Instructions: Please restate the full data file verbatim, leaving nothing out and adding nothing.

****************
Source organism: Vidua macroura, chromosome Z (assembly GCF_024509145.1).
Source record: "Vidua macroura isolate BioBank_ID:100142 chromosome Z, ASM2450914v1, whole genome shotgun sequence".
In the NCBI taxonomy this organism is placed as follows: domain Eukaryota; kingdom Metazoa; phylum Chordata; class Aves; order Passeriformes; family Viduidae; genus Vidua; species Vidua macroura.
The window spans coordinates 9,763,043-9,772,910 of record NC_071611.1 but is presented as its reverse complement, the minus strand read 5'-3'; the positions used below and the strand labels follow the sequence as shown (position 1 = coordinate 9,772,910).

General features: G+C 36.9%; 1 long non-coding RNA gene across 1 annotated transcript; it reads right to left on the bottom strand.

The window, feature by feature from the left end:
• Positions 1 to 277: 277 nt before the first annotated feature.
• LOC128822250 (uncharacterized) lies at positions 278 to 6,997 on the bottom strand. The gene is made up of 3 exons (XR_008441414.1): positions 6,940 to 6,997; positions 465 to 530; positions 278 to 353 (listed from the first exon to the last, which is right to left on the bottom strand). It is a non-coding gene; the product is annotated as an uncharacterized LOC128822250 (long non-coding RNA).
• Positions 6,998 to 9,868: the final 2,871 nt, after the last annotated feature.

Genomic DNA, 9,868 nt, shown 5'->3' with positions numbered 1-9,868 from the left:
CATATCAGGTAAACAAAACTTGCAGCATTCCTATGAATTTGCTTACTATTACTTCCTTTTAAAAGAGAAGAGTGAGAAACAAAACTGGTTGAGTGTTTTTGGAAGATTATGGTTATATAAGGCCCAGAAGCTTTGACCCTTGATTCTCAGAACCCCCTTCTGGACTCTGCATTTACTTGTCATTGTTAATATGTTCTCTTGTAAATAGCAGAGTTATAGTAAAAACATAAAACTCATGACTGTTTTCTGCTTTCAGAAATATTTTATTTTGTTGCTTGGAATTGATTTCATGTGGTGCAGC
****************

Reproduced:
Source organism: Vidua macroura, chromosome Z (assembly GCF_024509145.1).
Source record: "Vidua macroura isolate BioBank_ID:100142 chromosome Z, ASM2450914v1, whole genome shotgun sequence".
In the NCBI taxonomy this organism is placed as follows: domain Eukaryota; kingdom Metazoa; phylum Chordata; class Aves; order Passeriformes; family Viduidae; genus Vidua; species Vidua macroura.
The window spans coordinates 9,763,043-9,772,910 of record NC_071611.1 but is presented as its reverse complement, the minus strand read 5'-3'; the positions used below and the strand labels follow the sequence as shown (position 1 = coordinate 9,772,910).

General features: G+C 36.9%; 1 long non-coding RNA gene across 1 annotated transcript; it reads right to left on the bottom strand.

The window, feature by feature from the left end:
• Positions 1 to 277: 277 nt before the first annotated feature.
• LOC128822250 (uncharacterized) lies at positions 278 to 6,997 on the bottom strand. The gene is made up of 3 exons (XR_008441414.1): positions 6,940 to 6,997; positions 465 to 530; positions 278 to 353 (listed from the first exon to the last, which is right to left on the bottom strand). It is a non-coding gene; the product is annotated as an uncharacterized LOC128822250 (long non-coding RNA).
• Positions 6,998 to 9,868: the final 2,871 nt, after the last annotated feature.

Genomic DNA, 9,868 nt, shown 5'->3' with positions numbered 1-9,868 from the left:
CATATCAGGTAAACAAAACTTGCAGCATTCCTATGAATTTGCTTACTATTACTTCCTTTTAAAAGAGAAGAGTGAGAAACAAAACTGGTTGAGTGTTTTTGGAAGATTATGGTTATATAAGGCCCAGAAGCTTTGACCCTTGATTCTCAGAACCCCCTTCTGGACTCTGCATTTACTTGTCATTGTTAATATGTTCTCTTGTAAATAGCAGAGTTATAGTAAAAACATAAAACTCATGACTGTTTTCTGCTTTCAGAAATATTTTATTTTGTTGCTTGGAATTGATTTCATGTGGTGCAGC